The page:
Cash in Canada
There’s more to rodeo in Canada than scenic mountains, cooler temperatures, and Tim Horton’s coffee. There’s also cash, and plenty of it.
More than 3.7 million dollars, to be specific. With that kind of prize money available on the Canadian rodeo trail, more contestants from south of the 49th parallel are discovering the benefits of heading north. Take Jason Thomas, for example.
“I enjoy it up here,” said Thomas, a steer wrestler at his first ever Canadian Finals Rodeo in November.
He’s journeyed all the way from his home region of Benton, Arkansas for several years now, but a 2017 victory at the Ponoka Stampede paved the way for his tour to include a winter trip to Edmonton with his bulldogging team, where he also claimed the Canadian steer wrestling championship. Thomas’ take was over $59,000 from Canadian rodeos alone.
“I enjoy going to Ponoka, and staying up here. I’ve made a lot of friends and I just enjoy coming to Canada. It helps with the road to the NFR, if you can do good up here.”
Then there’s bull rider Garrett Smith, who also won Ponoka. He finished the 2017 Canadian rodeo year as the season leader, and parlayed that into a Canadian bull riding championship at Edmonton.
“I love coming up here to rodeos,” commented the competitor from Utah. “This was my first year rodeoing hard up here, so to get this done is pretty awesome.”
Garrett’s earnings topped $70,000 for his time in Canada.
Wyoming’s Seth Hardwick had the ‘inside track’, traveling the Canadian rodeo scene with fellow bareback rider, Manitoba’s Orin Larsen. Coming back off an injury year, success in Canada gave Hardwick a shot at a rich season-end playoff, despite missing cut for the NFR (like Thomas). Hardwick made the most of his very first CFR, taking both the championship buckle and the average, and pushing his year’s Canadian bank account to almost $75,000.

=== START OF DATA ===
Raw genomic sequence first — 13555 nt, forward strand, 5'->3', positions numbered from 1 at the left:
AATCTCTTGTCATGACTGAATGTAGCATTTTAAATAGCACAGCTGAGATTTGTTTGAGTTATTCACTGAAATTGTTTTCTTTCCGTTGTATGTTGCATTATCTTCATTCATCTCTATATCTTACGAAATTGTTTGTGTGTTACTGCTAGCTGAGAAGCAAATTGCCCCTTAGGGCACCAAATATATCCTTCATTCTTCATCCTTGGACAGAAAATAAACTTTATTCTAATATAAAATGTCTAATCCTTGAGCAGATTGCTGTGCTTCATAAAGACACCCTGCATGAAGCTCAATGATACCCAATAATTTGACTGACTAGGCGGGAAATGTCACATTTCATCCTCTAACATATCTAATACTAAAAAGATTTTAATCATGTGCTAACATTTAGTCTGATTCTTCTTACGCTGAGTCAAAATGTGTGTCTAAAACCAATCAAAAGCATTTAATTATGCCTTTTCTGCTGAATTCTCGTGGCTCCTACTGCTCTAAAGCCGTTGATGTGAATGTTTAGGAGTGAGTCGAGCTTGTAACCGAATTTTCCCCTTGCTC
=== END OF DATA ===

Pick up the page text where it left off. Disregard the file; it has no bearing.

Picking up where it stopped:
“There’s a lot of good rodeos up here, a lot of great stock,” explained Hardwick, after his big week in Edmonton. “I like coming up here and getting on good bucking horses. It’s a great place to rodeo.”
“It’s a tough pen of bareback riders, and great horses, and most everyone here has been to the NFR. So it’s pretty cool to come in here my rookie year, and have such success up here. I’m pretty blessed. We’ll be here for all the years to come we can.”
Texan Blane Cox, at his first CFR last November, saw a lot of Canada in 2017, getting to 18 Canadian Rodeos, as well as his first Canadian Finals.
“It was on my bucket list,” remarked Cox, a tie-down roper. “Last year I made the Wrangler National Finals in Las Vegas, and I always wanted to make the CFR also, so I can scratch this one off the bucket list.”
Like so many others, Cox points out a real plus is the friends he’s made in Canada. Not to mention his more than $47,000 cash haul.
JR Vezain, a veteran of the Canadian rodeo scene, capitalized last year on the super jackpot offered at the new K-Days Rodeo in Edmonton, winning $13,000 plus for first at the one-header. Vezain, of Wyoming, has been to four CFR’s and was the Canadian Bareback Champion in 2012.
“I really enjoy it up here,” he grinned. “You get on the buckers right before Vegas, and it’s a great atmosphere, laid back. There’s great big strong horses that I like, and lots of money, so its my type of place!”
Vezain’s Canadian paycheque last year was nearly $53,000.
Another regular in Canadian rodeo is North Dakota’s Dusty Hausauer, the Canadian Saddle Bronc Champion in 2008, who rode at his fifth CFR in November.
“I’m glad to be here. You can win so much money up here. Until you have a 9-5 job, you don’t appreciate it. Now I’m a little bit older, I really appreciate how much money as a guy can win at events like this.”
Nebraskan Cort Scheer echoes that sentiment. He’s been to four CFR’s, padding his rodeo pockets with 60,600 Canadian dollars last season.
“I tell you what – Canada has always been awesome to me. You come up here around this atmosphere, and with the hospitality and the great bucking horses, you can’t beat it.”
But it’s not only the Americans who realizes how important Canadian rodeo cash can be. Canadian Champion Saddle Bronc rider Layton Green had a record setting year for earnings in Canada, and the $78,000 he earned at regular season rodeos in his ‘home and native land’ went a long way towards getting him to Las Vegas in 2017, for his very first appearance at the National Finals Rodeo. So the returns are definitely there for the small investment in a Canadian pro rodeo card. Adventure, good bucking stock, and lots of money – it’s all on the Canadian rodeo table. Just know if you let the opportunity pass you by, those who already have discovered the benefits will be happy to collect instead.